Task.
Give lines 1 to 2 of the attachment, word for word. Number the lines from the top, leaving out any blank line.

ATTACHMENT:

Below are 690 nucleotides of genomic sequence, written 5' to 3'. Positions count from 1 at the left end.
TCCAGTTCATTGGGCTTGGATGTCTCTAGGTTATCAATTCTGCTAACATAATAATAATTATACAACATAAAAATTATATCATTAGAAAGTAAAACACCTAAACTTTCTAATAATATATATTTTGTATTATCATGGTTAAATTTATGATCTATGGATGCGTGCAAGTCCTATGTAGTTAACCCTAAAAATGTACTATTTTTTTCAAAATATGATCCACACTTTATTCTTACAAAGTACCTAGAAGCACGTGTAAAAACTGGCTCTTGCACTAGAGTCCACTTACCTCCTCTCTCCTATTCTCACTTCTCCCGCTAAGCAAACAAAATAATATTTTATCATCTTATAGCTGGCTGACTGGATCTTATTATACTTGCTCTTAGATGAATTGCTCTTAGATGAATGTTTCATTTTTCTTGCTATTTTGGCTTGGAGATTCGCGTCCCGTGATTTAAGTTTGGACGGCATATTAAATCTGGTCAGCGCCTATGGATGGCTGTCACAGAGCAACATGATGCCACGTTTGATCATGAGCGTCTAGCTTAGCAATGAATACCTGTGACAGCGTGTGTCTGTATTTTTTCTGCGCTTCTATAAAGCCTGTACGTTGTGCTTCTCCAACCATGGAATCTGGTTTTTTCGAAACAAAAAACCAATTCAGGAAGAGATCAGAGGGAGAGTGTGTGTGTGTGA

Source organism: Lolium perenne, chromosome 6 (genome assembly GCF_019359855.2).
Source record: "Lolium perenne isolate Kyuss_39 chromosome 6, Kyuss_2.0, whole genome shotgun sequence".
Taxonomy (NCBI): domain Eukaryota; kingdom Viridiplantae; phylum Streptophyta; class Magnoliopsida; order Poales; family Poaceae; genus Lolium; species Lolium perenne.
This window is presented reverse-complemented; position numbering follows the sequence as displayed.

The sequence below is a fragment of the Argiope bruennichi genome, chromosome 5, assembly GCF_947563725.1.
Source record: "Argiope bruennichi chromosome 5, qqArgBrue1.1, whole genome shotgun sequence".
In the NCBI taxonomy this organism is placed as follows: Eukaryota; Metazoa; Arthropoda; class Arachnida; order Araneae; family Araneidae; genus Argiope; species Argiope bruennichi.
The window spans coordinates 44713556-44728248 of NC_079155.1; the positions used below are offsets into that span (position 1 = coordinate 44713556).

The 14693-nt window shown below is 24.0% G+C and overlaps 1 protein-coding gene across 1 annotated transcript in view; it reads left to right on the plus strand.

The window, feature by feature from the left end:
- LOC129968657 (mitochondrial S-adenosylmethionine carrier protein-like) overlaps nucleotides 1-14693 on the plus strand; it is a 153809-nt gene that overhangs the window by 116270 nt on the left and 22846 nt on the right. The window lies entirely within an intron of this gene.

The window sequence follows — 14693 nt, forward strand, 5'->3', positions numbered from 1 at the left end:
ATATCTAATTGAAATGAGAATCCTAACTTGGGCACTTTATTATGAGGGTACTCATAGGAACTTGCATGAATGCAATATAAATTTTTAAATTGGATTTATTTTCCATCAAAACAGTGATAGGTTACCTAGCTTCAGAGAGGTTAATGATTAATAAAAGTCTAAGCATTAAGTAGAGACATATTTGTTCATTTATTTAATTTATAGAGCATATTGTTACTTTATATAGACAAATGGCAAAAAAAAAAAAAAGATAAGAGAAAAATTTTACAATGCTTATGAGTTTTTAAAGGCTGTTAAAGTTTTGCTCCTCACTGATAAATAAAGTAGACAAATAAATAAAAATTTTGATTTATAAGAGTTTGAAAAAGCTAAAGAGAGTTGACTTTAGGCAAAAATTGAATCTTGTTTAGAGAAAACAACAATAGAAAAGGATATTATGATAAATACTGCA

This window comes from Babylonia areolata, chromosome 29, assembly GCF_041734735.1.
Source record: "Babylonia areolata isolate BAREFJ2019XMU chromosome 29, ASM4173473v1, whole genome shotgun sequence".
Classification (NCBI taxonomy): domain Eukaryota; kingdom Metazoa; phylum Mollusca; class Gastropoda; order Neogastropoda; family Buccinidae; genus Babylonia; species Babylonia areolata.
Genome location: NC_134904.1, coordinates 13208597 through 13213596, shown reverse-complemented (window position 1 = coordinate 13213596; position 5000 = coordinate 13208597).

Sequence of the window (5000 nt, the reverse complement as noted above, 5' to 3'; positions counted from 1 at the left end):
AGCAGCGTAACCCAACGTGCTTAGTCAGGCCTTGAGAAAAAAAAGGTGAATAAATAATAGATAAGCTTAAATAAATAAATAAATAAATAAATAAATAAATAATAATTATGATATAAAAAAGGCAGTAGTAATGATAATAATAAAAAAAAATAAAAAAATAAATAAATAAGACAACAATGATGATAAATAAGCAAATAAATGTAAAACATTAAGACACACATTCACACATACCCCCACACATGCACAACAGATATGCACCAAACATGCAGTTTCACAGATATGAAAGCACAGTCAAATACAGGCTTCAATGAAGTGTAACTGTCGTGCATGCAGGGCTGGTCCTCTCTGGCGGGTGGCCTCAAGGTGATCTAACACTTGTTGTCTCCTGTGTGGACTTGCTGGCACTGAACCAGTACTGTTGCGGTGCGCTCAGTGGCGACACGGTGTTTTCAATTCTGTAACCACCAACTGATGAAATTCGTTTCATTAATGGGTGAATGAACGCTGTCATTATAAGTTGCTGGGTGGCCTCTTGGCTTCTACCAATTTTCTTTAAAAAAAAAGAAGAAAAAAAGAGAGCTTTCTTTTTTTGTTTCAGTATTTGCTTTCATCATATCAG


Below are 690 nucleotides of genomic sequence, written 5' to 3'. Positions count from 1 at the left end.
TCCAGTTCATTGGGCTTGGATGTCTCTAGGTTATCAATTCTGCTAACATAATAATAATTATACAACATAAAAATTATATCATTAGAAAGTAAAACACCTAAACTTTCTAATAATATATATTTTGTATTATCATGGTTAAATTTATGATCTATGGATGCGTGCAAGTCCTATGTAGTTAACCCTAAAAATGTACTATTTTTTTCAAAATATGATCCACACTTTATTCTTACAAAGTACCTAGAAGCACGTGTAAAAACTGGCTCTTGCACTAGAGTCCACTTACCTCCTCTCTCCTATTCTCACTTCTCCCGCTAAGCAAACAAAATAATATTTTATCATCTTATAGCTGGCTGACTGGATCTTATTATACTTGCTCTTAGATGAATTGCTCTTAGATGAATGTTTCATTTTTCTTGCTATTTTGGCTTGGAGATTCGCGTCCCGTGATTTAAGTTTGGACGGCATATTAAATCTGGTCAGCGCCTATGGATGGCTGTCACAGAGCAACATGATGCCACGTTTGATCATGAGCGTCTAGCTTAGCAATGAATACCTGTGACAGCGTGTGTCTGTATTTTTTCTGCGCTTCTATAAAGCCTGTACGTTGTGCTTCTCCAACCATGGAATCTGGTTTTTTCGAAACAAAAAACCAATTCAGGAAGAGATCAGAGGGAGAGTGTGTGTGTGTGA